Many of us have life insurance, whether through an employer or by way of private insurance policies we have purchased. It is easy to take that coverage for granted and many us probably do not think about the insurance at all, unless we receive an invoice or see a part of the cost of employer provided insurance on our W-2. However, like many other things in life, it is a good idea to periodically evaluate what coverage we have in place and what our actual needs may be.
It is important to understand that the needs can and will change over time. For example, when our children are grown and (hopefully) out of the nest and on their own, insurance purchased to cover potential needs of those children while they were minors is no longer necessary. On the flip side, if one is married and a child was born or adopted recently, then understanding what coverage we have in place and how much more we might need if the worst was to happen is a good idea. A newly married person might purchase insurance on a spouse or their own life while a newly divorced person might be required by the settlement to maintain life insurance payable to the former spouse.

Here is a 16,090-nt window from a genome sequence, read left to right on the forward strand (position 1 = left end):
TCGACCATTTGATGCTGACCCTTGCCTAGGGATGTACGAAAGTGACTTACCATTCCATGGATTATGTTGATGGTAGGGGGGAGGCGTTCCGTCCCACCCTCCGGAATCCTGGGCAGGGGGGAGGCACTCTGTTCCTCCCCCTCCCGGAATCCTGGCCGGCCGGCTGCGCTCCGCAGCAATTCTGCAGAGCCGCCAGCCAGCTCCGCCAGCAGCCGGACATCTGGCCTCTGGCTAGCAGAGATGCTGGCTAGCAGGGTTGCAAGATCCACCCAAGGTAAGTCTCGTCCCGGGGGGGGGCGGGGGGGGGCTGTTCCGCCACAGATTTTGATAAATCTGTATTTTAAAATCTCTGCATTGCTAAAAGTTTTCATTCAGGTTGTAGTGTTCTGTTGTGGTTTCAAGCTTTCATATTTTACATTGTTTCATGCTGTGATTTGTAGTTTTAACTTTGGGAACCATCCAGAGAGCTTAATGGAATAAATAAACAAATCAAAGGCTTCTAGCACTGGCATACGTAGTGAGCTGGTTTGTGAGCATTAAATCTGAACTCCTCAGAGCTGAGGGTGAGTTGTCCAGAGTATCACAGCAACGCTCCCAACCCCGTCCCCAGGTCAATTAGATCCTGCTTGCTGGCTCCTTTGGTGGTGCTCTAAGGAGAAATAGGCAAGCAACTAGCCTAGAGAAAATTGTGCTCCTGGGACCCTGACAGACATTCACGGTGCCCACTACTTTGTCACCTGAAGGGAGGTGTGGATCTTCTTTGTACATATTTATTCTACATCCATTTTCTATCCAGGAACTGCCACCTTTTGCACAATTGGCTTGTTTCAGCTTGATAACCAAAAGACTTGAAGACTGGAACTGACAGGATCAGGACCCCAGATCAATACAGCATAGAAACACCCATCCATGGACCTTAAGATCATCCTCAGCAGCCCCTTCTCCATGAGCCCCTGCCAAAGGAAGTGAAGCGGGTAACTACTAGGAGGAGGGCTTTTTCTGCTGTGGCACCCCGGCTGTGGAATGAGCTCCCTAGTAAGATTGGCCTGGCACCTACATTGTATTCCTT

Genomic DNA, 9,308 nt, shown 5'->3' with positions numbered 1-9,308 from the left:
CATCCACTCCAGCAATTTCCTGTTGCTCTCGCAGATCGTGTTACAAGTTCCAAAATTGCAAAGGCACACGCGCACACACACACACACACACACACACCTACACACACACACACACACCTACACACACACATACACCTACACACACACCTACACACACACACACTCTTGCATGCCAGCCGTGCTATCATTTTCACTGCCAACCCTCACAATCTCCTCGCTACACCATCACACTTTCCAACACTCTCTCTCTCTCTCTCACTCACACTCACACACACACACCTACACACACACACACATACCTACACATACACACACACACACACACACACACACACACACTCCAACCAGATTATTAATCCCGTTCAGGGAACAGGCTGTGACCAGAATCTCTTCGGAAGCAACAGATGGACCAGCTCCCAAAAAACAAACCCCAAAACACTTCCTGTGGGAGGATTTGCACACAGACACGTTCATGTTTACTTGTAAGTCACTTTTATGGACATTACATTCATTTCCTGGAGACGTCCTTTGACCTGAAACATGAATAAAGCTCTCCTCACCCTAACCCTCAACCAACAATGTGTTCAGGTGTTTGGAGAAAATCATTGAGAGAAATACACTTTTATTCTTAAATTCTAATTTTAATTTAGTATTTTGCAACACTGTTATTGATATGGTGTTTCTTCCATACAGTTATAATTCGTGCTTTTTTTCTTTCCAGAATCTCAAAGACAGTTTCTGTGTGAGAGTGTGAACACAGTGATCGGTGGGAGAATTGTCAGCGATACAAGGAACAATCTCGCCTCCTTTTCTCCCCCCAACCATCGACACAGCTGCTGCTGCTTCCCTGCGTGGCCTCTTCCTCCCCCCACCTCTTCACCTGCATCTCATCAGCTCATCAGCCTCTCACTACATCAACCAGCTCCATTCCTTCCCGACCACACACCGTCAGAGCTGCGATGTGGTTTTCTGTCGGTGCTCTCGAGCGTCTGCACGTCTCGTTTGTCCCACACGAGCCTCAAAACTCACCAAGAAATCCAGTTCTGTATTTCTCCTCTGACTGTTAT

Whatever your situation, the idea is to look at what potential life insurance needs you have – to protect family members in the event of your demise, to provide funds when a breadwinner dies, to build wealth for your heirs, to fund a buy-sell agreement if a partner dies and so on. In this process, a very good source of information would be a financial adviser who is NOT a licensed insurance sales person and is not recommending an insurance agent or company. The adviser can help evaluate your needs and give a ballpark estimate on the amount of insurance you need to add – or drop – and explain the basic differences between term insurance and the many varieties of permanent insurance.
When you have done your homework – the checkup – then it is time to see an agent(s) and get some quotes. Remember that insurance is generally a lot cheaper and easier to obtain when you are young and gets more expensive as you age. Also remember that a lot of commissions and costs are built into insurance products and do not forget to ask your agent what they get and what you receive in return. An informed client will do much better than one who has no idea.